I am not trying to point out that we are heading towards a recession here! The point I am trying to make is just like Maruti discovered the market for their cars in Rural India, telcos need to realize that there is a market for 3G and 4G internet there. For a business, it is always important to find a new user base and what can be a better base than an entirely untapped segment of users?
A leading telco’s executive recently told me that they simply can’t propose upgrading the 2G BTS to 3G BTS in areas with lesser population due to lower projected ARPU. This reasoning is driving operators to install one or two 3G BTS per tier-III town, usually at some central location where more users assemble in the day time - bus stations, education hubs etc. and hope for the best. However, the heavy users can and actually reside away from these central locations. One can easily notice how the youth these days are hooked onto smartphones as soon as they board a bus or a local train to travel to colleges or offices. It is easily understandable that they would love to have the same level of connectivity back at their homes. I have personally observed how people struggle with 2G and wish they had proper 3G connectivity. Telcos actually need to put some efforts to identify such users. (Big data?) Analytics can help here.
Strengthen network in residential areas
The most reliable factor in determining future ARPU in a region would be demographic data. Now that obtaining demographic data can be a challenge in India, an easy way would be to use GIS Analysis.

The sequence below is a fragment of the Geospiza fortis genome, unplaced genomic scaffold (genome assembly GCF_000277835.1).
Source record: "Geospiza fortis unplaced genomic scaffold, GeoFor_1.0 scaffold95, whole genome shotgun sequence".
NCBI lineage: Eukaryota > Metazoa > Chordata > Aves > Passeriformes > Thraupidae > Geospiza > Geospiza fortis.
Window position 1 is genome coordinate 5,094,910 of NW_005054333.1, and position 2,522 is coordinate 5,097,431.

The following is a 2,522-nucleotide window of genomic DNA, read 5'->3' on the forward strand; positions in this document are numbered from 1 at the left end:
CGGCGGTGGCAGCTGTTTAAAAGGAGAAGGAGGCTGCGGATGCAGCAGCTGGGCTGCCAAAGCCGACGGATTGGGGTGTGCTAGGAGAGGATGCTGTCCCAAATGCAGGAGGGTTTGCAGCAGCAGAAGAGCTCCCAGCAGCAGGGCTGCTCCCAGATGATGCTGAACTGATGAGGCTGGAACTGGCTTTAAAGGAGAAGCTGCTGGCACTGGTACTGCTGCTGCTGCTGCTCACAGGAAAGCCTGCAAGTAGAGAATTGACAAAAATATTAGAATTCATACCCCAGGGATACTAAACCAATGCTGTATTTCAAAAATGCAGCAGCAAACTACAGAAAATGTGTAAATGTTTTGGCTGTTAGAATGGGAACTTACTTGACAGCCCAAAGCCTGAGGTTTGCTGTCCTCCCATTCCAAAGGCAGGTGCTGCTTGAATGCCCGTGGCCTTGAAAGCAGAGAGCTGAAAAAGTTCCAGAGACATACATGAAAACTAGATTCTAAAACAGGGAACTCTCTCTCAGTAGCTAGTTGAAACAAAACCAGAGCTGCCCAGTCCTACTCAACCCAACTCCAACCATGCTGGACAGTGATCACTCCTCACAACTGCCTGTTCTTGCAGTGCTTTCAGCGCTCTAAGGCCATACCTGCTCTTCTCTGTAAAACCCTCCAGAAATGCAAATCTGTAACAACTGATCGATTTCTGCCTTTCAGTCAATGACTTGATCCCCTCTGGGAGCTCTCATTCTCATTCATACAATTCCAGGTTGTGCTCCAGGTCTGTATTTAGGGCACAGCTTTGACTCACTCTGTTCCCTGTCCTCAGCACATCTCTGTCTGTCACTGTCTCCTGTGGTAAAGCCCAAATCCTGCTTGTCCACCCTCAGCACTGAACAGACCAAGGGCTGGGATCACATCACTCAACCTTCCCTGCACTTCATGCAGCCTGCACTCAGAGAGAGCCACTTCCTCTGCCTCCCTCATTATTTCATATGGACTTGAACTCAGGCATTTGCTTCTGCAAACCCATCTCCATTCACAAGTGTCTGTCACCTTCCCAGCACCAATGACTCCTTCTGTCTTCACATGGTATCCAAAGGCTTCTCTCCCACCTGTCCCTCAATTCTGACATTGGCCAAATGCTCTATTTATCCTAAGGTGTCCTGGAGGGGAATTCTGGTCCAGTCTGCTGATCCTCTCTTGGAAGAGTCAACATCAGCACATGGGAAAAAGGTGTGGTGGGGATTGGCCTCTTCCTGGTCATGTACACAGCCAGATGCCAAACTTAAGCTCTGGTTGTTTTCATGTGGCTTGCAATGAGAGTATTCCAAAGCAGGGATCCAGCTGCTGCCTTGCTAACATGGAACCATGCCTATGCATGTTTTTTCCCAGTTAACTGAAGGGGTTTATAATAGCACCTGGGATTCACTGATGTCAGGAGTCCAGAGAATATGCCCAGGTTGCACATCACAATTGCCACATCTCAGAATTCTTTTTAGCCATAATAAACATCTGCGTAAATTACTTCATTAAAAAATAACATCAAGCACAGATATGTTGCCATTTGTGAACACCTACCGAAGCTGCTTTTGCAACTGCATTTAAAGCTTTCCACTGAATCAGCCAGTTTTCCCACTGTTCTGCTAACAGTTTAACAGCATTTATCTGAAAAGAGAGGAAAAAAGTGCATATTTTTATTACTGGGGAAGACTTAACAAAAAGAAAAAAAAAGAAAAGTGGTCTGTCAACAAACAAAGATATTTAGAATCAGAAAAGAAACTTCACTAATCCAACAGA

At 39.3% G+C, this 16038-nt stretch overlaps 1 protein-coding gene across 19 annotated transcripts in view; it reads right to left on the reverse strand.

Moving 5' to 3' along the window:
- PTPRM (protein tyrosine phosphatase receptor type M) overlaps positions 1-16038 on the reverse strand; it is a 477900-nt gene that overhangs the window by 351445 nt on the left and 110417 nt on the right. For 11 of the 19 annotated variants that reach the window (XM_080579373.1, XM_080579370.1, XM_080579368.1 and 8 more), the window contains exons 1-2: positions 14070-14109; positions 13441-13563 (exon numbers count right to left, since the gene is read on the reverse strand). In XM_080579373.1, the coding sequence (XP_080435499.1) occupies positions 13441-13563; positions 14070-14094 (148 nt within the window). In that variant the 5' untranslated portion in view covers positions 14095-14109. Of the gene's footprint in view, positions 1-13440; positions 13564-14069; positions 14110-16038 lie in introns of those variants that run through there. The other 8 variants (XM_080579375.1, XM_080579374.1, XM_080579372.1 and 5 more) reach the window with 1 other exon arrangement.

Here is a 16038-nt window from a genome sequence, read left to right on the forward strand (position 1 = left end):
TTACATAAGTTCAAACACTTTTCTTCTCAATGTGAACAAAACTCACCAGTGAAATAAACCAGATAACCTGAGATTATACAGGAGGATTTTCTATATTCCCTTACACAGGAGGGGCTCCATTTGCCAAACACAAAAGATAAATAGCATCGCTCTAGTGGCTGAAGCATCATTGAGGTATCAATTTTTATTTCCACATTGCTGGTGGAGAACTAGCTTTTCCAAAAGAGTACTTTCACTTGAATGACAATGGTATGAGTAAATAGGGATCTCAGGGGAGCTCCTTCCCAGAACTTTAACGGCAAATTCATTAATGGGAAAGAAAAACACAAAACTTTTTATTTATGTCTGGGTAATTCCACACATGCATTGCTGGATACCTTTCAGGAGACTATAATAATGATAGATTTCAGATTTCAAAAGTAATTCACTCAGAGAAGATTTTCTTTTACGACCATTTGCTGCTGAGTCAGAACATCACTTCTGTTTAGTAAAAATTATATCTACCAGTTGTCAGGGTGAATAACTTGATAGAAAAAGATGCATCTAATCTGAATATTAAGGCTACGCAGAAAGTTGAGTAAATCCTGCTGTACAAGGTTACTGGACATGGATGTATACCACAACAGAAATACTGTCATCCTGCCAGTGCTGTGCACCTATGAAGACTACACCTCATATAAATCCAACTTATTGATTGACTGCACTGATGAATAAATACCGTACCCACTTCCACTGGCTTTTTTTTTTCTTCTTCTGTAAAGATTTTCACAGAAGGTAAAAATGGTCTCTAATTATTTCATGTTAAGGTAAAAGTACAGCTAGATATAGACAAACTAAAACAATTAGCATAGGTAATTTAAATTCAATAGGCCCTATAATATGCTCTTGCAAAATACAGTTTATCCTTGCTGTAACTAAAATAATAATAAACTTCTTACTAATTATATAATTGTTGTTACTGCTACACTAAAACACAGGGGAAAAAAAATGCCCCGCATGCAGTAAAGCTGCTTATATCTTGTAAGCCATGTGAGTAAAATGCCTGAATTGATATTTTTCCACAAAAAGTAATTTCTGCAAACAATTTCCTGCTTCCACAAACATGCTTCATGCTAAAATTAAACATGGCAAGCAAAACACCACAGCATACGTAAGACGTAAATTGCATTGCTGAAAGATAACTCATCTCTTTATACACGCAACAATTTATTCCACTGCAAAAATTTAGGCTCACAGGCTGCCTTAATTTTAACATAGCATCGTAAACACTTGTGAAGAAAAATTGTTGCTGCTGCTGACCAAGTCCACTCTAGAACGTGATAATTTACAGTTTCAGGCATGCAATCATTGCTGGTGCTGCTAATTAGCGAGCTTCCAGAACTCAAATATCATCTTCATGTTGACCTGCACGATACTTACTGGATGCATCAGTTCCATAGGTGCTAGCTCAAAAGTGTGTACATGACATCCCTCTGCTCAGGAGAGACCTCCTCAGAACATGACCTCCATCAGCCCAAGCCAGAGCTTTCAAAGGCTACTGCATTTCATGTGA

Home is where people spend more than 12 hours per day in small towns and villages. In large cities time is spent in travelling. :( Along with modern approaches like GIS, providers can tap their vast dealer network. While a GIS Analyst can easily identify densely populated area like this one
it will take a local person to identify which area is more suitable for a new 3G BTS depending on age-groups, the income level of residents living in a locality such as this one.
A map dashboard built using a modern GIS solution like ArcGIS Online can help in the identification of potential locations with minimal training. It would be interesting for them too and now almost everyone knows how to navigate Google Maps. Other maps like Esri's are similar. Further, they can be given incentives based on the success rate and can become role models for others! Such areas could turn better revenue generators if people with higher incomes live there. The opportunities for a telco are even more if such areas are far from the city and have no broadband connectivity!
500 MB or 1 GB data packs are passé
Just like Henry Ford innovated leading to reduced costs and prices, and sold more cars than ever, telcos must think of a similar approach. Several reports indicate that the demand for video content is growing fast in India and availability of 3G at affordable pricing can change the entire data consumption scenario. 1 GB data packs are very popular but they are generally used to complement wired broadband and for chat apps. 5 GB and more is the ideal data limit. Availability of 5 GB 3G data at say Rs. 500 can give tough competition to BSNL Broadband and due to the portability and reliability aspect of wireless over wired broadband, takers for 3G would be more. Unlimited plans at ~Rs. 1000 (15 GB + Post FUP speeds of 256 kbps or more would be welcome).
Do you live in a small town or a rural area with no other choice than BSNL’s wired broadband? Do you wish cheaper and reliable 3G/4G plans were available? Let us know.